These companies typically have smaller in-house IT staffs so they need services in some ways more than the large corporations. They are less likely to be able to develop applications without help.  They may need more hands-on consulting, integration and training when implementing a new set of products, OS upgrade, etc. They more typically get services from the channel firms (resellers) than do the larger corporate buyers.

Small-office/home-office (SOHO)

These businesses have the least available IT support and are highly dependent on a third-party for services, especially if there’s a problem. They are also typically less sophisticated, e.g., able to solve their own IT problems. These firms often have a single local servicer who knows them well and can meet most of their needs.

Consumers

The quality of technology customer service for consumers has historically been rated low.  PC companies have been dinged for years over poor telephone support, slow response times, and generally frustrating support delivery. Consumer needs run the gamut and are notoriously hard to predict, making this a very challenging and often expensive segment to service.  Services companies and product companies push automation heavily at this segment to try to solve problems before a live support person is needed.  Thus many of the cutting-edge services tools are first introduced for consumer support (including Web site content, live chat, social media, etc.).

Federal Governments and Agencies

Government agencies buy services much like large corporations although often purchases are made through large systems integrators that are specifically geared toward selling to the public sector generally and the federal government specifically. These specialized channels are typically set up as divisions of large tech companies (e.g. Unisys Federal Systems) or dedicated entities specializing in servicing the government (e.g. defense contractors).

ServicesAngle: The IT in our homes is now as good if not better than our IT at work. Small and mid-sized businesses now have the opportunity to access the same IT as large corporations and can increase their competitiveness as a result. Large companies must not sit idle.

Where can Someone Find Services-related News & Other Content?

Because the market is so fragmented and challenging to analyze, the leading IT news sources tend to cover it peripherally.  Here are some sources for services content:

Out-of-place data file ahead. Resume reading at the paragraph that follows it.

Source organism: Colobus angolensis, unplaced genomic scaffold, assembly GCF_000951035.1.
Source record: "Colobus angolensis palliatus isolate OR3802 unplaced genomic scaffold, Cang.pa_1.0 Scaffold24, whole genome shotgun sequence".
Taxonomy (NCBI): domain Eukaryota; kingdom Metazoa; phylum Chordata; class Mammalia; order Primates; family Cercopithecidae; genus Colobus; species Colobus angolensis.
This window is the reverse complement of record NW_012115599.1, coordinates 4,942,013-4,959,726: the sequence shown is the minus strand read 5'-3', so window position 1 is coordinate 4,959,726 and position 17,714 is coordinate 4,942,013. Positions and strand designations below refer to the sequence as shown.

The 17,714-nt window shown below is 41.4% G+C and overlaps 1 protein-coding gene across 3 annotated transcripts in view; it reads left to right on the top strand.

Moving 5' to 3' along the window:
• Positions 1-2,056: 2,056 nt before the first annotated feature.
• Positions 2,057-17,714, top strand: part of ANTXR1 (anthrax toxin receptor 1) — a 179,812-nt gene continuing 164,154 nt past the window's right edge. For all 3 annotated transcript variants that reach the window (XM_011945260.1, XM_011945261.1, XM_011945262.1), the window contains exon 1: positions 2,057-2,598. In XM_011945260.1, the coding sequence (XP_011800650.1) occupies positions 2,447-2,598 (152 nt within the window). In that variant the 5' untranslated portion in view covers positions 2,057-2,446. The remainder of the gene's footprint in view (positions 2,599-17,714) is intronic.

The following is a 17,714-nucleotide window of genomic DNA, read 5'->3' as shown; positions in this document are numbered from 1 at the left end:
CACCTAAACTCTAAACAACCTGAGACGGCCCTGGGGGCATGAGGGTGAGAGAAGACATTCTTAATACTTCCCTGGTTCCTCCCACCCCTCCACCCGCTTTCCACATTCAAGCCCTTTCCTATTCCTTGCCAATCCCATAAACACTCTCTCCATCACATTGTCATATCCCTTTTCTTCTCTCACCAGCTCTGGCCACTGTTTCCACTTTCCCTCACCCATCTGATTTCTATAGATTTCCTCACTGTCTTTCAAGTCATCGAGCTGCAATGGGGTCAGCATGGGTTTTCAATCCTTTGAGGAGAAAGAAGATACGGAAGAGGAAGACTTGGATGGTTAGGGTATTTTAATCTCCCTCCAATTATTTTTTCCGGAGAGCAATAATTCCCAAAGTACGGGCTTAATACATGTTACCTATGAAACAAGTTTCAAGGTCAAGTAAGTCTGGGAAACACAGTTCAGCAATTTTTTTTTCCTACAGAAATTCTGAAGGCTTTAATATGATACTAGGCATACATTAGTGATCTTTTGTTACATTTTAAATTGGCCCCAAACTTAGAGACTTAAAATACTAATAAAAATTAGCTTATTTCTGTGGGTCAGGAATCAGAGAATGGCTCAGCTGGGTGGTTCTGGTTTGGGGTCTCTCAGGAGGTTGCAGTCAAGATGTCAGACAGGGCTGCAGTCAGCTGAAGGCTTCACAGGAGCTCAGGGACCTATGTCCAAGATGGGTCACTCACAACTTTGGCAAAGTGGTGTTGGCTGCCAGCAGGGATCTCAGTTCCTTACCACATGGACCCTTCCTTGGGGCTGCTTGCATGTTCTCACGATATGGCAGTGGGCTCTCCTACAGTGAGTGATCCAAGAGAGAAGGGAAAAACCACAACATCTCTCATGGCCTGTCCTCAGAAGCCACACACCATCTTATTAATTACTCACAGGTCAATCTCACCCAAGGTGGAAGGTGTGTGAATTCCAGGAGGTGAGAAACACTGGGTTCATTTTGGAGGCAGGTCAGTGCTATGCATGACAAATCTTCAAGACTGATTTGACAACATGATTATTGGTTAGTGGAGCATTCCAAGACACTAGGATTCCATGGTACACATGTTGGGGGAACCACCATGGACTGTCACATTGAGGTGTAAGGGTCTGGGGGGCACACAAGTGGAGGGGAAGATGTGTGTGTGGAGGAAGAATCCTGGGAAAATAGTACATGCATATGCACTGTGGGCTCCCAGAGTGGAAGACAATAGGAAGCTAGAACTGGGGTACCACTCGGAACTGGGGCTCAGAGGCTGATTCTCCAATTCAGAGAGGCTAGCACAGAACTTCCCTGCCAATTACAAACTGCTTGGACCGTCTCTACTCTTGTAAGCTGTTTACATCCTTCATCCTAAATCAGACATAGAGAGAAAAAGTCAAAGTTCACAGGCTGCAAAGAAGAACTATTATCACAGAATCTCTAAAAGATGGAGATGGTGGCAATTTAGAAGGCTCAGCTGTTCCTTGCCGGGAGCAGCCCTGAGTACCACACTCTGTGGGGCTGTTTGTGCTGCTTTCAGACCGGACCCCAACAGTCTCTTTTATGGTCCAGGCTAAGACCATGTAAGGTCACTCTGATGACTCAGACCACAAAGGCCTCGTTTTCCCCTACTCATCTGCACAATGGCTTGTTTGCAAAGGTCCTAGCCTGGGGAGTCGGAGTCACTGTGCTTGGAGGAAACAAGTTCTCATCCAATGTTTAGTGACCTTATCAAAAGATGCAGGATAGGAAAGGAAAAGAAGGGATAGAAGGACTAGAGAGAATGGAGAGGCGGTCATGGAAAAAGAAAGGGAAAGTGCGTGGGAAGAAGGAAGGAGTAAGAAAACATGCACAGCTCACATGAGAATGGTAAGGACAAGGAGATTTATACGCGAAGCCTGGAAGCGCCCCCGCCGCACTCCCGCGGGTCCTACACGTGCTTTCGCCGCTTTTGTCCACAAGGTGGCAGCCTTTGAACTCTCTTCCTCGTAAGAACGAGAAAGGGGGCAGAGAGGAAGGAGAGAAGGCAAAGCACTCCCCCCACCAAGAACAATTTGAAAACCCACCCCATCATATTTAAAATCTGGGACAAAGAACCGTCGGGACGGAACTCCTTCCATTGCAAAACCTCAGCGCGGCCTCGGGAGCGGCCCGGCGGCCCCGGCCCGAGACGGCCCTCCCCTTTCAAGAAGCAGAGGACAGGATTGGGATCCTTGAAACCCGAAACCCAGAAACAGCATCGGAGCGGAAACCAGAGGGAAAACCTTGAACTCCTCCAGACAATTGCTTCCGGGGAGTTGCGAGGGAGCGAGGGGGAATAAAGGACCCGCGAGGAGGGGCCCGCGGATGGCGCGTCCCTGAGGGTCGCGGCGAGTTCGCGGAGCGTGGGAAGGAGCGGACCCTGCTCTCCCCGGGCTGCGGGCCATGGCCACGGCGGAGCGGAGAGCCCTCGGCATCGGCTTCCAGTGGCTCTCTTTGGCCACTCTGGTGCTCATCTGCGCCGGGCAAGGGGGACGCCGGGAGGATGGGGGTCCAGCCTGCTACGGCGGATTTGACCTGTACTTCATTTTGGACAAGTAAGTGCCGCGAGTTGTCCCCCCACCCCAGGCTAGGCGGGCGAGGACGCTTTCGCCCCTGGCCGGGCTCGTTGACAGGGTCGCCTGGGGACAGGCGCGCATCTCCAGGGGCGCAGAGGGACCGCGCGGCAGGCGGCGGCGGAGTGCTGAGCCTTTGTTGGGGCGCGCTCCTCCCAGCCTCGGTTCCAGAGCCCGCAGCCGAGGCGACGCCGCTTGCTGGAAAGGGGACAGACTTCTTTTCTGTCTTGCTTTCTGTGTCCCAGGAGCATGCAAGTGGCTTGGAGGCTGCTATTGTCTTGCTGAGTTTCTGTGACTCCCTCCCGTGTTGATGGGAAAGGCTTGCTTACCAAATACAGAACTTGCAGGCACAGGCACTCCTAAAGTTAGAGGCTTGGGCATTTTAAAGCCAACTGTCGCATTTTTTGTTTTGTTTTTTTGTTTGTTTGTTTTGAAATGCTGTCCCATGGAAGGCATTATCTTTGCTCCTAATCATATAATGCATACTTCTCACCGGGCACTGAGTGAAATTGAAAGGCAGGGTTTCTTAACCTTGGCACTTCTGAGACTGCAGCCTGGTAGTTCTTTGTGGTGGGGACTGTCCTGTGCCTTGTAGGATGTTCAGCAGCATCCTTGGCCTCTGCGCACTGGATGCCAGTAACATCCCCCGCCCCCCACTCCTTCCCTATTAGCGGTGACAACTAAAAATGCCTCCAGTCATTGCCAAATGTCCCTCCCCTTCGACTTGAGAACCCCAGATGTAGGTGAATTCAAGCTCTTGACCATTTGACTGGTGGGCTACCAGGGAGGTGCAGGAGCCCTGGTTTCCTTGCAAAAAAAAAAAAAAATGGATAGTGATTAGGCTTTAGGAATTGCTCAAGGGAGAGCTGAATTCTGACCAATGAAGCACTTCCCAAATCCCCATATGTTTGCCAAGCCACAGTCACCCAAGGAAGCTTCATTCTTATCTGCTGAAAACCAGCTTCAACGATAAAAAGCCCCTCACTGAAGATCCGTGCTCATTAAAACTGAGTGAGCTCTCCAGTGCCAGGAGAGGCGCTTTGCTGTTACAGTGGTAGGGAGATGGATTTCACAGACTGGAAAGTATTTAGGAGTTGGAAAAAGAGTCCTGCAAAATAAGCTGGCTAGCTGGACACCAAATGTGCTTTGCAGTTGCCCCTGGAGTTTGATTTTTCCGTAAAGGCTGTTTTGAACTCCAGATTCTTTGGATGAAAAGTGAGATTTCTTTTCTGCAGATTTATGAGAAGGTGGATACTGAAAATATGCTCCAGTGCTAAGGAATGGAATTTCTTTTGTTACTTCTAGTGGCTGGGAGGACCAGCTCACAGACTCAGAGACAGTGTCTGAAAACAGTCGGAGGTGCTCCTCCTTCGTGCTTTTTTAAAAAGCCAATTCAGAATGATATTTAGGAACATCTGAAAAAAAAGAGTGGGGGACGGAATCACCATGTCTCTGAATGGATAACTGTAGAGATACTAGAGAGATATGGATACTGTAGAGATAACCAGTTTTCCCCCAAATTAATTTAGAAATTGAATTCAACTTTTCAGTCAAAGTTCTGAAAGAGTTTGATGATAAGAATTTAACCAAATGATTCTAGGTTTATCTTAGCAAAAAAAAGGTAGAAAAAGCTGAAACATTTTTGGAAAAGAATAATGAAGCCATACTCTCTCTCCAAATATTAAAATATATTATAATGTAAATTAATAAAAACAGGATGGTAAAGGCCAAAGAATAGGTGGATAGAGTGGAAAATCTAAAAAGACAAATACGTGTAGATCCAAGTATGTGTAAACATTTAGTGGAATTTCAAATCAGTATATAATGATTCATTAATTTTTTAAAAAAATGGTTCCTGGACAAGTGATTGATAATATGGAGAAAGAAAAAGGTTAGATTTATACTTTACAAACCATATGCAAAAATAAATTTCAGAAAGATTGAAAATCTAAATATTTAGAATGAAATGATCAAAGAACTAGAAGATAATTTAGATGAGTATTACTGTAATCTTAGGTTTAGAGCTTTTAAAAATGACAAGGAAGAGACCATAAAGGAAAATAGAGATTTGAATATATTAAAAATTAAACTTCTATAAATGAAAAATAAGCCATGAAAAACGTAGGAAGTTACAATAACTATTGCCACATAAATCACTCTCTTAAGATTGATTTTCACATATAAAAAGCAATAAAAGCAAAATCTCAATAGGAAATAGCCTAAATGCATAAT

Check services & product company press releases for:

  • Big outsourcing deals
  • New services programs, esp. professional services
  • Case studies (customers who benefited from XYZ Corp.’s services)
  • Partnerships (XYZ services company and ABC product company)
  • New services tools

Check earnings call transcripts for services quarterly results*:

  • IBM
  • HP
  • Dell
  • EMC
  • NetApp
  • Brocade
  • Accenture
  • CSC
  • Oracle

*SeekingAlpha.com has transcripts from almost every earnings call, including Q&A.

Online publication coverage of services industry:

  • CIO
  • InformationWeek
  • CRN
  • Computerworld
  • ZDnet
  • Outsource magazine (UK)

And of course, ServicesAngle.

What are the Top Services-Related Blogs?

Several blogs touch on services but these tend to be more dedicated to the sector

Services Industry Associations

Technology Services Industry Association (TSIA)

www.tsia.com

What are Some Examples of Key Services Technologies Being Deployed?

  • Live chat
  • Interactive voice response (IVR)
  • Self-healing software
  • Tracking/positioning technologies
  • Big Data analytics applied to customer information
  • RFID

What Tips are there for Tracking & Forecasting the Services Market?

This is challenging partly due to the market’s fragmentation. Also, some parts of the market such as Support & Maintenance are counter-cyclical, e.g., services spending has sometimes actually increased when the economy worsened because customers want to extend the life of their technology instead of buying new products—this was not the case in 2009 as many organizations re-negotiated existing contracts and most vendors responded favorably, helping their customers through the downturn and sharing the pain with the hopes of renewed growth down the road.

Outsourcing is also somewhat counter-cyclical; however it is going through a massive change as customers are spending less on large projects and chunking initiatives in to smaller sizes, somewhat reducing demand for outsourced IT services. As well, cloud computing is impacting services in a big way by lowering the cost of entry, making new services available to smaller businesses and generally disrupting the marketplace.

The bottom line ServicesAngle: Services is a huge and vital market segment touching virtually every aspect of IT. Look for those services organizations that can respond to the need for enterprise-class cloud computing, virtualization, big data analytics, security and mobile computing trends to provide strategic guidance and drive business performance over the next 2-3 years.

 

 

About Dave Vellante

Entrepreneur and co-founder of The Wikibon Project, a community of business technology practitioners solving problems through and open source sharing of advice and knowledge.